The Movie Guru: Even without Meryl Streep, ‘Mama Mia! Here We Go Again’ is fizzy fun |

The Movie Guru: Even without Meryl Streep, ‘Mama Mia! Here We Go Again’ is fizzy fun

Jenniffer Wardell
The Movie Guru
"Mama Mia! Here We Go Again" builds off of the original, which is great for fans of the film and its characters. The movie starts four years after the original.
Universal | Special to the Daily

‘Mama Mia! Here We Go Again’

Rating: PG-13 for some suggestive material

Directed by: Ol Parker, based on the original musical by Catherine Johnson.

Starring: Lily James, Amanda Seyfried, Dominic Cooper, Pierce Brosnan, Stellan Skarsgård, Christine Baranski, Cher, Julie Walters, Andy Garcia and more.

Grade: Two and a half stars

If the original “Mama Mia!” is a name-brand orange soda, then the sequel is a generic one.

Truthfully, though, most people won’t even notice the difference (and some people might even like it better). “Mama Mia! Here We Go Again” has the same fizzy sweetness as the original and is best seen more as an extended music video or dance party rather than an actual movie.

It’s less narratively coherent than the first film — more than a few songs are shoved in without even the pretense of plot justification — but the singing is better overall.

The movie starts four years after the original, a year after the death of Donna (Meryl Streep’s character from the original film). Her daughter Sophie (Amanda Seyfried) has fixed up the hotel to re-open and struggles with challenges that come with the opening and in her personal relationships. Interspersed with this is the story of young Donna, played by Lily James, when she first came to the Greek island the hotel is built on. In that story is her interactions with the three men who Sophie would one day call her fathers.

It’s Nice To See Them Again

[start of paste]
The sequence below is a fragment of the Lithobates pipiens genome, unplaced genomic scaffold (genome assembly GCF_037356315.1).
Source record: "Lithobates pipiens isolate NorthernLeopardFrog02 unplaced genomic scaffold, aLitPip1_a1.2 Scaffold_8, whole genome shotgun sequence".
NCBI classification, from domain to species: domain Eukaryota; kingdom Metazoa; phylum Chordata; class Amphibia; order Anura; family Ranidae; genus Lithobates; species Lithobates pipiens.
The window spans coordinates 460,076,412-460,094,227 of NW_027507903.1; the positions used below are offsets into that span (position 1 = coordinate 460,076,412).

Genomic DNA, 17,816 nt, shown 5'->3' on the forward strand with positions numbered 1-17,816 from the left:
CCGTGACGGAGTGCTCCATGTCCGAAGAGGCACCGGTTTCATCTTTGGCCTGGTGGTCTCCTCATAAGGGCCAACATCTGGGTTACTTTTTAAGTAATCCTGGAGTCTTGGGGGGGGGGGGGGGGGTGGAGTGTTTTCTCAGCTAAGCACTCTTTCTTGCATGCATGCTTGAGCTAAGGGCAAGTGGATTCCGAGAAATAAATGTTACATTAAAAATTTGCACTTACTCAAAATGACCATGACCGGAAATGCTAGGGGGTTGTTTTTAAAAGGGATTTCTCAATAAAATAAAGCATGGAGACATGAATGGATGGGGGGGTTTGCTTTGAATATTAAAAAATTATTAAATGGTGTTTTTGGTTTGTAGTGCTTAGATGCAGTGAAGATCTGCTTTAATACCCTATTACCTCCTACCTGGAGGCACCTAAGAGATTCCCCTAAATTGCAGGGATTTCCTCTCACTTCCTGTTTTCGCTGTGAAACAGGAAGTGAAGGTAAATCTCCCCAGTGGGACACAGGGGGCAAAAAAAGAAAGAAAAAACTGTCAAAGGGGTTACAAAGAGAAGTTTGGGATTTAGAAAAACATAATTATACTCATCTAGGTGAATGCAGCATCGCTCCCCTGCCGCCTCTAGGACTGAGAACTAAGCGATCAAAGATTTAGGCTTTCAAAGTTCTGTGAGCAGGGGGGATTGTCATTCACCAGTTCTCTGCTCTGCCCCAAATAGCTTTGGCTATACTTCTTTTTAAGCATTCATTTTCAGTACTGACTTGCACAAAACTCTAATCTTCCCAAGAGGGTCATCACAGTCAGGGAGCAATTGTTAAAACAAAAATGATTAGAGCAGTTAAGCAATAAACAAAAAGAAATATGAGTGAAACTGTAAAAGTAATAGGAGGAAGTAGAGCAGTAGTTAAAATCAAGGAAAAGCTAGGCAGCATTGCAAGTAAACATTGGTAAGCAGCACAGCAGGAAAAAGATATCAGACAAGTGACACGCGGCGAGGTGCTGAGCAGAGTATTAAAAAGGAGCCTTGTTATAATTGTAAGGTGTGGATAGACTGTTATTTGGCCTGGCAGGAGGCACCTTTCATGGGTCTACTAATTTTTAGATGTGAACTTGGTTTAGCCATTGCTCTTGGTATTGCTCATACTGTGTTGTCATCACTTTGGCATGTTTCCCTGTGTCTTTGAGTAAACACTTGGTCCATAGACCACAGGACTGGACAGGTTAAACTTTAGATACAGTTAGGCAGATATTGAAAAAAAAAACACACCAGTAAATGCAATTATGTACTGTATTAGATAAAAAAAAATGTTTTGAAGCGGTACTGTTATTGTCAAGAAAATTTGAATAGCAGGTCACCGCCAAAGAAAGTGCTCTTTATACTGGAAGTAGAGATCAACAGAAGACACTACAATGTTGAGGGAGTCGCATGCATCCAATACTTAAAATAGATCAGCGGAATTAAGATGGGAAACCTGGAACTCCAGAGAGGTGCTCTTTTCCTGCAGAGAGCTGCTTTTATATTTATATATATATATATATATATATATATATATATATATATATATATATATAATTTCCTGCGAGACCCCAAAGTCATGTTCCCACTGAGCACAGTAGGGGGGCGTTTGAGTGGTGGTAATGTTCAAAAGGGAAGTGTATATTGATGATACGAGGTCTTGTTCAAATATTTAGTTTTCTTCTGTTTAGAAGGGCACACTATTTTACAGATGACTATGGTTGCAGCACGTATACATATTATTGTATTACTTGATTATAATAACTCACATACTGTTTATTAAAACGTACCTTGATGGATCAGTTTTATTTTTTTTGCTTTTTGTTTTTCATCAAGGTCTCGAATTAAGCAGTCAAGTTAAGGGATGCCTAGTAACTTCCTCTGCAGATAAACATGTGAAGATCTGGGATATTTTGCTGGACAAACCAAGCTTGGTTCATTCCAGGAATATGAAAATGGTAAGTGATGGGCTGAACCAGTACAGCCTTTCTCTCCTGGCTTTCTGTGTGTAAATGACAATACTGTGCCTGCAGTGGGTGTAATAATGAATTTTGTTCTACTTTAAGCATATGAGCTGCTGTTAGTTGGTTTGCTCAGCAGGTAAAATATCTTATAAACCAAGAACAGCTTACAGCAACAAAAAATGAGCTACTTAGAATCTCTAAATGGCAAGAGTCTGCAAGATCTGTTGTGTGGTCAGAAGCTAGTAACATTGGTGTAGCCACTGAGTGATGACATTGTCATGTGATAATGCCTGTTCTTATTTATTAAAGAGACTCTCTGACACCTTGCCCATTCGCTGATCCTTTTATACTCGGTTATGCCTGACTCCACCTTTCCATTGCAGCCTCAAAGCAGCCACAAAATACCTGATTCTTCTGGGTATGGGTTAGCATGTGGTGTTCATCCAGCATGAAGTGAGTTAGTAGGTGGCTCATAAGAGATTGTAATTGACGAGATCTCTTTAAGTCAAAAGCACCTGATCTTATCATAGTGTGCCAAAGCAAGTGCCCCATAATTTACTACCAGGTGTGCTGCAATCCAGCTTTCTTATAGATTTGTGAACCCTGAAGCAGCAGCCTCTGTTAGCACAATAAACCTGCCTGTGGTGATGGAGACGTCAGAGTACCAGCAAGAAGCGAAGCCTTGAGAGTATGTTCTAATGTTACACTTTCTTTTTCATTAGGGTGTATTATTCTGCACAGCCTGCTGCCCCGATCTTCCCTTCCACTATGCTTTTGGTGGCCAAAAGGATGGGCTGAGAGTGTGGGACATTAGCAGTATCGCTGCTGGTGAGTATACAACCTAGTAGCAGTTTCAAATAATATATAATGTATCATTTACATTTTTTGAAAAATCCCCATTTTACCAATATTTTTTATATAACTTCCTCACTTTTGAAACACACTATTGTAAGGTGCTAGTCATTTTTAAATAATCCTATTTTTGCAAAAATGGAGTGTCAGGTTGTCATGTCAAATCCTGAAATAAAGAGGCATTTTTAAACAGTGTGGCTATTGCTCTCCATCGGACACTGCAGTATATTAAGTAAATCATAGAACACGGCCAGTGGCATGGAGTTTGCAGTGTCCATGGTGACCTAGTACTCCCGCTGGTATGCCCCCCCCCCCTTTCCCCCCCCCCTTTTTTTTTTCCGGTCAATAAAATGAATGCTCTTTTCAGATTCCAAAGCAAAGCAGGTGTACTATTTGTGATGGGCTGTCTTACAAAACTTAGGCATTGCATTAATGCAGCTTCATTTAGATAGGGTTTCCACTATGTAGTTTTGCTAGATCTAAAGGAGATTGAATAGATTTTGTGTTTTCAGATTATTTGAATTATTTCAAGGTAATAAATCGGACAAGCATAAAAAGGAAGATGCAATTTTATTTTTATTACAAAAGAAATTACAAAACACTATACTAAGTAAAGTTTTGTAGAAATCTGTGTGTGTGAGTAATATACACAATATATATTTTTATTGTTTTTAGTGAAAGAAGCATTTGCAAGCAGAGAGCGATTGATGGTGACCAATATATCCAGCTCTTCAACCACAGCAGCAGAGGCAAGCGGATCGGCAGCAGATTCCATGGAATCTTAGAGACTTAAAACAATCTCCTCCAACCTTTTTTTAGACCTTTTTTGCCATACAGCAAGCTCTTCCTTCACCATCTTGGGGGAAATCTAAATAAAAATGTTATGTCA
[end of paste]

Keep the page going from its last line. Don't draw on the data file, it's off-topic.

If you read the last sentence and became incredibly confused, then you should probably stop here. “Mama Mia! Here We Go Again” is strictly for fans of the original, which is where they explain the whole “three dads” thing, and if you haven’t gotten around to seeing it yet, then there’s no need to watch the sequel. If nothing else, then key elements of this movie rely on a knowledge of the characters gleaned from the original. If you didn’t fall in love with them the first time around, then you won’t care about seeing them now.

If you did, though, then it’s nice to see them again. I know a lot of people ragged on Pierce Brosnon’s lack of singing ability in the original, and he hardly sings at all in the sequel. Still, he does the best acting out of the entire cast — his scenes with Seyfried, his stepdaughter, are surprisingly tender and emotional. Along with a scene at the end between Seyfried and another character I won’t tell you about, it’s the only parts of the movie that actually moved my heart a little.

Movie’s Playlilst

My feet, of course, were tapping away almost the whole time. If you’re at all fond of the music of ABBA, then the sequel is just as much of a finger-snapping, hip-shaking dance party as the original was. Plus, I’m all for any excuse for Cher to go into full-tilt diva mode. There are a few repeat songs from the first movie, but some of the new songs offer a welcome jolt of fun.

Other songs are, unfortunately, less fun. The first flashback centers around ABBA’s “I Kissed the Teacher,” which was never a hit in America and mostly comes off as wince-inducing rather than entertaining. The setting the movie puts it in does nothing to ease the song’s weirdness.

Mostly, though, “Mama Mia! Here We Go Again” is a fizzy burst of fun. If you liked the taste of the original, then you’ll definitely want to come back for seconds.

Jenniffer Wardell is an award-winning movie critic and member of the Denver Film Critics Society. Find her on Twitter at @wardellwriter or drop her a line at

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